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Summary:

Apple now holds about 20 percent of the U.S. ebook market, director Keith Moerer testified in court on Tuesday. Moerer also said that the iBookstore’s sales grew by 100 percent in 2012.

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photo: GigaOM

Apple now holds about 20 percent of the U.S. ebook market, director Keith Moerer said in court Tuesday. Moerer was a government witness in U.S. vs. Apple, in which the Department of Justice accuses Apple of illegally colluding with book publishers to set ebook prices at the launch of the iBookstore in 2010.

Most estimates had placed Apple’s U.S. ebook market share at around 10 percent, with Amazon’s Kindle at 50 to 60 percent and Barnes & Noble’s Nook at 25 percent. But Moerer said the iBookstore’s market share was 20 percent in the first few months after the iBookstore’s launch, Publishers Weekly reports,  and is about 20 percent now. (If this is true, the other retailers’ market shares would need to be adjusted downward, since Google and Kobo likely hold 1 to 2 percent of the U.S. ebook market.) From PW:

“The government called the iBookstore ‘a failure,’ and charged that ‘Apple pricing was unfair to consumers,’ and that ‘Apple sold fewer books because of the higher price caps.’ Moerer challenged that characterization, ‘I disagree. Ebook sales grew 100 percent last year at the iBookstore and it had over 100 million customers.’ The government countered that ‘when you drop prices you sell more books,’ and Moerer said, ‘sometimes, yes.'”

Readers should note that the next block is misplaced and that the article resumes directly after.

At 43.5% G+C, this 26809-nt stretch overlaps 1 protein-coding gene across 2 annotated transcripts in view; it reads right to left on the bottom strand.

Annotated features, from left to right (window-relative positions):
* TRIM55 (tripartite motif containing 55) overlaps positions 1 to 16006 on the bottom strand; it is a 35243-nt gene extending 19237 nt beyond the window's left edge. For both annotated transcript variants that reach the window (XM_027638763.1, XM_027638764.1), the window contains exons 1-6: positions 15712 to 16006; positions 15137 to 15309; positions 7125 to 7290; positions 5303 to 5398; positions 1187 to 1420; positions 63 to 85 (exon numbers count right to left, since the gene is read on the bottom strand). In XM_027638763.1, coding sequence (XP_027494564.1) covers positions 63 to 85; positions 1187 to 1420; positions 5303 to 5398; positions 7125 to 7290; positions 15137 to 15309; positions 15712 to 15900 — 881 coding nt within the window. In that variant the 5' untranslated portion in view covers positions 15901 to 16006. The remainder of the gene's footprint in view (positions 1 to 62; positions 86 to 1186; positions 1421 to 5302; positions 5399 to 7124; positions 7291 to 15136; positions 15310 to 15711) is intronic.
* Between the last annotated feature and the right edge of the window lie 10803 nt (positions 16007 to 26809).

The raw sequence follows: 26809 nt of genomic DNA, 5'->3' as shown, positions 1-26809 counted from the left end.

In addition, Moerer said that Apple has not enforced the most favored nation (MFN) clause for ebooks since last year. And Publishers Marketplace reports that “from the beginning Apple enforced the MFN manually rather than in a fully-automated fashion, with employees checking prices one-by-one against other retailers. Thus they ‘tended to focus on the best sellers.'”

Macmillan CEO John Sargent also completed his testimony on Tuesday. Hachette CEO David Young takes the stand Wednesday, and will be followed by the government’s expert witnesses.

Apple SVP Eddy Cue is testifying on Thursday. The Financial Times profiles Cue and describes his role in the case here.

  1. I don’t see how Apple could have 20% when they launched the iBookstore without Random House (17% of the market), Scholastic (HUNGER GAMES) and many other independent publisher titles. Plus they don’t have the millions of Amazon self-published titles.

    It would be interesting to see how he came up with those numbers.

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  2. The government countered that ‘when you drop prices you sell more books,’ and Moerer said, ‘sometimes, yes.’”

    Moerer is more correct than the lawyer on this point. In economic terms, the marginal utility between 13.99 and 9.99 is dependent on the reference rate of the individual consumer. Given that iPad owners shelled out $500+ for the privilege, I’d estimate that the reference rate for many iPad holders is higher — many who probably were more influenced by the marginal utility between 26.99 and 13.99 when they bought an e-book. The extra $4? That’s a latte.